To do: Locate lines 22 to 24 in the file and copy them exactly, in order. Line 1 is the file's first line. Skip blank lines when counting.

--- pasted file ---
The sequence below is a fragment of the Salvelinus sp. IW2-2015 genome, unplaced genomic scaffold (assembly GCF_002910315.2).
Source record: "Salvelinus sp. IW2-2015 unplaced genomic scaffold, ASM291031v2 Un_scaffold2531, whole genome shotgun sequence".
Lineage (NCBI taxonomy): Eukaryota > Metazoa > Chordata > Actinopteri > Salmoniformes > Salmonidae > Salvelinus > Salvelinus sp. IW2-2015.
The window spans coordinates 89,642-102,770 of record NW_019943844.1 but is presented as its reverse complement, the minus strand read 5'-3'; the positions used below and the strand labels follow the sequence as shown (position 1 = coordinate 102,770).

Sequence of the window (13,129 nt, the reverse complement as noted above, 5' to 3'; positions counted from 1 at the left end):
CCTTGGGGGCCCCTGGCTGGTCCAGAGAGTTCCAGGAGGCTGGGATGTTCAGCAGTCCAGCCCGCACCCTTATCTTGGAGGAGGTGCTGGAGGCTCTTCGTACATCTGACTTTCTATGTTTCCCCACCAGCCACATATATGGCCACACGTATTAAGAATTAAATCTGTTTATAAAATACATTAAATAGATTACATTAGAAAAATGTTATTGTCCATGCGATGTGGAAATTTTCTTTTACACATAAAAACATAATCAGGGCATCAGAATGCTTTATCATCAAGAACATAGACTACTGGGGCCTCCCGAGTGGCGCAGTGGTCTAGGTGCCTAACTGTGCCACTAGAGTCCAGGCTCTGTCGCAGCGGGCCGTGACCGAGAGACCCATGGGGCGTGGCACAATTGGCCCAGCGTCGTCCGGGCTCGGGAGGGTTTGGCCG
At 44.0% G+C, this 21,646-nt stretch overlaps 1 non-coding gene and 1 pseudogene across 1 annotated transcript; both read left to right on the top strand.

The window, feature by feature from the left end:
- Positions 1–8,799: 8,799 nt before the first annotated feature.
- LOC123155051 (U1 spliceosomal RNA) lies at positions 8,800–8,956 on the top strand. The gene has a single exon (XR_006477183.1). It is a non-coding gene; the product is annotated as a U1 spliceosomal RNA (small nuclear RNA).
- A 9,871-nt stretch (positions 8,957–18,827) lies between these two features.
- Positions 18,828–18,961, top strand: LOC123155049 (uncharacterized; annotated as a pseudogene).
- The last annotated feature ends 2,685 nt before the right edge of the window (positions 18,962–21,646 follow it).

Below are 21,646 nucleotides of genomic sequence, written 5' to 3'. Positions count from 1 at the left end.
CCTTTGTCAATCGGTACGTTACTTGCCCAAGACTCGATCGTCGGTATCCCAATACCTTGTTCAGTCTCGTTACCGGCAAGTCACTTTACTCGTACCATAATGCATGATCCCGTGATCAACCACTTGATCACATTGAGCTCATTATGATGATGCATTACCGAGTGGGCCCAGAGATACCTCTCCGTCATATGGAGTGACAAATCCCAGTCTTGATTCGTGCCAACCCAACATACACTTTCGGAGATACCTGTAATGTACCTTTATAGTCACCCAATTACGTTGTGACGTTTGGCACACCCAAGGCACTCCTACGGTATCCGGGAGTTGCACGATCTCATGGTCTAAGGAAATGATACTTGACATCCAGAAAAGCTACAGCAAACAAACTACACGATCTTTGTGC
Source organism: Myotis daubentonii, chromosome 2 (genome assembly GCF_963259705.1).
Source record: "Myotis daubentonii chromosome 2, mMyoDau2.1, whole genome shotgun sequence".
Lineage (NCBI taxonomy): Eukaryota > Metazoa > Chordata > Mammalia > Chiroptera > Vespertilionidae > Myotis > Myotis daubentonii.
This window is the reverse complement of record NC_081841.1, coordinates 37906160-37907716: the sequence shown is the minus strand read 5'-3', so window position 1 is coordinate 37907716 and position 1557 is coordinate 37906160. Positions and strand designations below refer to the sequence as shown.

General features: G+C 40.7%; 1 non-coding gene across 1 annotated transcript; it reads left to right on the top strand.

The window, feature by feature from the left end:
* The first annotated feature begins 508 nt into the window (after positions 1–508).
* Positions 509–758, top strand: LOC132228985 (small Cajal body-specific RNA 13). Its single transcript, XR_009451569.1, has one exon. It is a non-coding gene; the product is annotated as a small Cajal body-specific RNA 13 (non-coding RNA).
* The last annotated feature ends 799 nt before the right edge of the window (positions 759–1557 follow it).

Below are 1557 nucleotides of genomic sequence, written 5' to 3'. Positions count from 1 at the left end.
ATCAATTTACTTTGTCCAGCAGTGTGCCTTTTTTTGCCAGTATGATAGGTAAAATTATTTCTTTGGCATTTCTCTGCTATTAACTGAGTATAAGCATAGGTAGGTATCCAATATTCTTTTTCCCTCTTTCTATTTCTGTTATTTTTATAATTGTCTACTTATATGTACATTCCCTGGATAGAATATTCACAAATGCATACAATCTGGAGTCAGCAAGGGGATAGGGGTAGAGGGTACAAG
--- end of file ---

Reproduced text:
* The first annotated feature begins 508 nt into the window (after positions 1–508).
* Positions 509–758, top strand: LOC132228985 (small Cajal body-specific RNA 13). Its single transcript, XR_009451569.1, has one exon. It is a non-coding gene; the product is annotated as a small Cajal body-specific RNA 13 (non-coding RNA).
* The last annotated feature ends 799 nt before the right edge of the window (positions 759–1557 follow it).